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For the 16 experts at the table, that's not in question; most of these tobacco fighters have only a single career. But for Bloomberg, the statement is a calculation; his hands are in a lot of different pots and behind a lot of crusades these days. And he is not alone. Over the past 30 years, the world has been transformed by globalization and technology, and from that tumult has emerged a new class of billionaires who profited from the change, innovators, business leaders and heirs. In the prime of their lives, many have turned their attention to remaking the world, often through policy and politics. It's a return to the era of great benefactors like the Rockefellers, Mellons and Carnegies. It's their world. You just vote in it.
The examples are so many, they crowd together. Facebook's Mark Zuckerberg gives $100 million to rewrite the rules for Newark public schools, spends millions more on political television ads and then travels to Congress to demand immigration reform. The casino magnate Sheldon Adelson bets $100 million to elect Republican candidates who mostly lose in 2012, and then publicly vows to do it again. Without financiers George Soros and Peter Lewis, marijuana legalization would not have proceeded so far in so many states. Without the generosity of conservative industrialists David and Charles Koch, the groups now organizing to defund Obamacare would be a shadow of themselves. Without billionaires like Bloomberg, Bill Gates, Eli Broad and Jim Walton, the revolution now taking place in K-12 education--charter schools, standardized tests, Common Core, merit pay, the end of tenure--would be years behind schedule.
Not since the early 20th century have individuals had so much power to unilaterally shape our lives and shift our ideas. And never in history have they been able to exert their will so easily on such a global scale. This is the backdrop upon which Bloomberg is attempting to define his legacy, as a social and political engineer.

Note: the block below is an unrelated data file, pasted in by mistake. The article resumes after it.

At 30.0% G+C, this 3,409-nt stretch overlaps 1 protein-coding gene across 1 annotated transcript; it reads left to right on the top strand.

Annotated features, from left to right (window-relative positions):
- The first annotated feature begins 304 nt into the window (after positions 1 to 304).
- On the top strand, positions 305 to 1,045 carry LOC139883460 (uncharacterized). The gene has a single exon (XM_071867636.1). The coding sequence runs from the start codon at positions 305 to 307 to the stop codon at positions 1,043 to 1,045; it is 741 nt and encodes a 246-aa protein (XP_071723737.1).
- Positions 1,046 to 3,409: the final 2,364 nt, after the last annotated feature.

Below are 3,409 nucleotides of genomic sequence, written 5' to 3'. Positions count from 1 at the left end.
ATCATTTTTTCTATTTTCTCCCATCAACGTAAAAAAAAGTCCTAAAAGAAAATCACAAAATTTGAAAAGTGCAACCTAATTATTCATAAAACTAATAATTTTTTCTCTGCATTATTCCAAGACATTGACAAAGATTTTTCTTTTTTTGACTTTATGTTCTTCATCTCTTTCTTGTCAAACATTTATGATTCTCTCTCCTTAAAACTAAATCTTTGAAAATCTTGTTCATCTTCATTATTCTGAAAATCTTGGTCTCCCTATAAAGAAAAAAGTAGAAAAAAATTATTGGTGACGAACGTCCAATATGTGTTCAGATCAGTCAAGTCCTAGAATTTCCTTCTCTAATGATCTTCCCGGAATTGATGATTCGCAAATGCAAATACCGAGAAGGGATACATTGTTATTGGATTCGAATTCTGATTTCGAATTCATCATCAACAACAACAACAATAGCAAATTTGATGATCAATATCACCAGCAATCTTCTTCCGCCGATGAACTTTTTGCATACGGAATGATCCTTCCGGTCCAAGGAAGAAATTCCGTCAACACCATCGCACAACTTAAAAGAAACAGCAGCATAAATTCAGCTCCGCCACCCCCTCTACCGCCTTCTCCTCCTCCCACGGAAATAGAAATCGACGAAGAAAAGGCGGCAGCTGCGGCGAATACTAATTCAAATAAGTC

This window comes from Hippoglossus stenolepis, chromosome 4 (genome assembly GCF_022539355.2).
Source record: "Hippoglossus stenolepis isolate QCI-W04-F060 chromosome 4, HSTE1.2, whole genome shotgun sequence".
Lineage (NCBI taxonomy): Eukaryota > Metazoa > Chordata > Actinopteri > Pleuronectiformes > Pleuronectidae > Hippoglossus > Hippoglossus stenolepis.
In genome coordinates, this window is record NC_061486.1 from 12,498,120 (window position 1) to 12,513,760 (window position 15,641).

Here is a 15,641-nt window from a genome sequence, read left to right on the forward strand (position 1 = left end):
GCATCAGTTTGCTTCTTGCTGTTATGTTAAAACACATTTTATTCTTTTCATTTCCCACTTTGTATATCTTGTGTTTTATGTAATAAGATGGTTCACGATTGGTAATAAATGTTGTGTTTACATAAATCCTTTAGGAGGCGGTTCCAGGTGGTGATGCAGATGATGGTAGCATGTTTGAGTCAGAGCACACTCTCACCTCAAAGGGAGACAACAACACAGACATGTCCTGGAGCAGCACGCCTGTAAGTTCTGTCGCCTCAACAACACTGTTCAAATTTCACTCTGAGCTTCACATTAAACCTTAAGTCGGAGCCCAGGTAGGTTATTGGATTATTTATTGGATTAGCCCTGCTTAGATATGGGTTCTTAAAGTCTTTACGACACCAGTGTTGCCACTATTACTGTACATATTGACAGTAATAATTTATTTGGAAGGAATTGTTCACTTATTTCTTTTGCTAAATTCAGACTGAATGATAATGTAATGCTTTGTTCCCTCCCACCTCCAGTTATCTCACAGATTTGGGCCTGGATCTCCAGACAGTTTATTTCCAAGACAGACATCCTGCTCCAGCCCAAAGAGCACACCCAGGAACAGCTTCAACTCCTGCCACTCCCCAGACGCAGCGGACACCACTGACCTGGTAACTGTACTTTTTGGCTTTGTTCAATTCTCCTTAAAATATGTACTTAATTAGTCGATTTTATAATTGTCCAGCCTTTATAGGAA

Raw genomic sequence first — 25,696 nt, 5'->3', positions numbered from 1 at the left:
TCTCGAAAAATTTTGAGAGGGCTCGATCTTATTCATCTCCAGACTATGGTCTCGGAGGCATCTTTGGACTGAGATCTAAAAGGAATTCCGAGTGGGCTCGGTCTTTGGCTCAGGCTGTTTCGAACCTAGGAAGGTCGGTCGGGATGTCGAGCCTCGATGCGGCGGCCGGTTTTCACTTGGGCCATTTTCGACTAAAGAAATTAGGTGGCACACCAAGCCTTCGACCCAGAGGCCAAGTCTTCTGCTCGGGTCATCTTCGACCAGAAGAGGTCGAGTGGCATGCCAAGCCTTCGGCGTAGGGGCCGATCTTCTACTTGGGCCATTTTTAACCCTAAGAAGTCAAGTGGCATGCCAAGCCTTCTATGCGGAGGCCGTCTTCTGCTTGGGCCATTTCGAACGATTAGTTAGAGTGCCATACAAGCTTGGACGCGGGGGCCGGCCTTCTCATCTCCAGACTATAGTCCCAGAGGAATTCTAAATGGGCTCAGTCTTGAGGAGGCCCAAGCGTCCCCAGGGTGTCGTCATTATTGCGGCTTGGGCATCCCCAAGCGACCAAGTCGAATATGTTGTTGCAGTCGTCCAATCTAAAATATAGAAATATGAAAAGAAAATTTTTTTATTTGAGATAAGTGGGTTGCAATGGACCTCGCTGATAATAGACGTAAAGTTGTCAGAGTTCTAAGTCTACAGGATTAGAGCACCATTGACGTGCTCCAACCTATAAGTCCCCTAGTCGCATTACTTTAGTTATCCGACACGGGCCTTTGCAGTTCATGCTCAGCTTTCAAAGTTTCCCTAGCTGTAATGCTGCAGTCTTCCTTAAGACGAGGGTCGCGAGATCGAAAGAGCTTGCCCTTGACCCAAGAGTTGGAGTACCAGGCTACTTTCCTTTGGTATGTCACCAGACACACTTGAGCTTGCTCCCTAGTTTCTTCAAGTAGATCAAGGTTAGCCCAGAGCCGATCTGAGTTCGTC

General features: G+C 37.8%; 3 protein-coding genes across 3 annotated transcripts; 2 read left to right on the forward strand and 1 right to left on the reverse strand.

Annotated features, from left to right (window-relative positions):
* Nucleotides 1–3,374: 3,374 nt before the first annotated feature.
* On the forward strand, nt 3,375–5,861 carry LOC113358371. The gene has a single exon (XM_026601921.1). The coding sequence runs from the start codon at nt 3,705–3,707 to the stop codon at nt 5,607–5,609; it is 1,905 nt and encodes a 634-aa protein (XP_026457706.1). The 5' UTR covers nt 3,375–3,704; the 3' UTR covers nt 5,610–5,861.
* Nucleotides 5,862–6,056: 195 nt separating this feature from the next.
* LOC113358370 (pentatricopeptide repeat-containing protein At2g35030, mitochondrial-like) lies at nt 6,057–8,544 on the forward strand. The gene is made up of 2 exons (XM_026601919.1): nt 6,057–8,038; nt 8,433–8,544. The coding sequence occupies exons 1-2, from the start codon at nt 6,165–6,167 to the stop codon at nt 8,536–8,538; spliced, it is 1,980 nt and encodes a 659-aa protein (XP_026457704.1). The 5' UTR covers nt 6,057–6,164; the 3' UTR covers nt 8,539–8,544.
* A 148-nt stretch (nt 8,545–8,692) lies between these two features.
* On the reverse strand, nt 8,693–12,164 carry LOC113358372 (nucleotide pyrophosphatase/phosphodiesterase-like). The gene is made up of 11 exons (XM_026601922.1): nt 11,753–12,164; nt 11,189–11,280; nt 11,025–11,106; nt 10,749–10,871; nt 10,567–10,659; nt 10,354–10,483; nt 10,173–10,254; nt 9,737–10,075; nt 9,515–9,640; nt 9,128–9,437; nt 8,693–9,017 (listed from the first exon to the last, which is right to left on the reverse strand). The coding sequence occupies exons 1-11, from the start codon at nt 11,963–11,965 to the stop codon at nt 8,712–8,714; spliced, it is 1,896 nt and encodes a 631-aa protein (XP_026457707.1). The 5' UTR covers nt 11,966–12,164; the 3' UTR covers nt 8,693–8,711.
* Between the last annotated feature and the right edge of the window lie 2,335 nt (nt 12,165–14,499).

"Bouncing the Check"
He makes no secret of his ambition. "I want to do things that nobody else is doing," he told TIME on a two-day swing through Europe in late September, where he met with the mayors of London and Paris and chatted with British Prime Minister David Cameron between visits to art galleries and an antique-furniture dealer. Officially he was still serving as mayor of New York City, but in practice he had already begun his next life, a jet-setting blur of wealth, power and international recognition. He launched a privately funded European competition to improve city governance, boasted of his 17-city international effort to increase volunteerism and reviewed plans to impose further helmet and road-safety laws in the developing world. "A lot of elected officials are afraid to back controversial things. I'm not afraid of that," he said. "You're not going to hurt my business, and if you are, I don't care. I take great pride in being willing to stand up."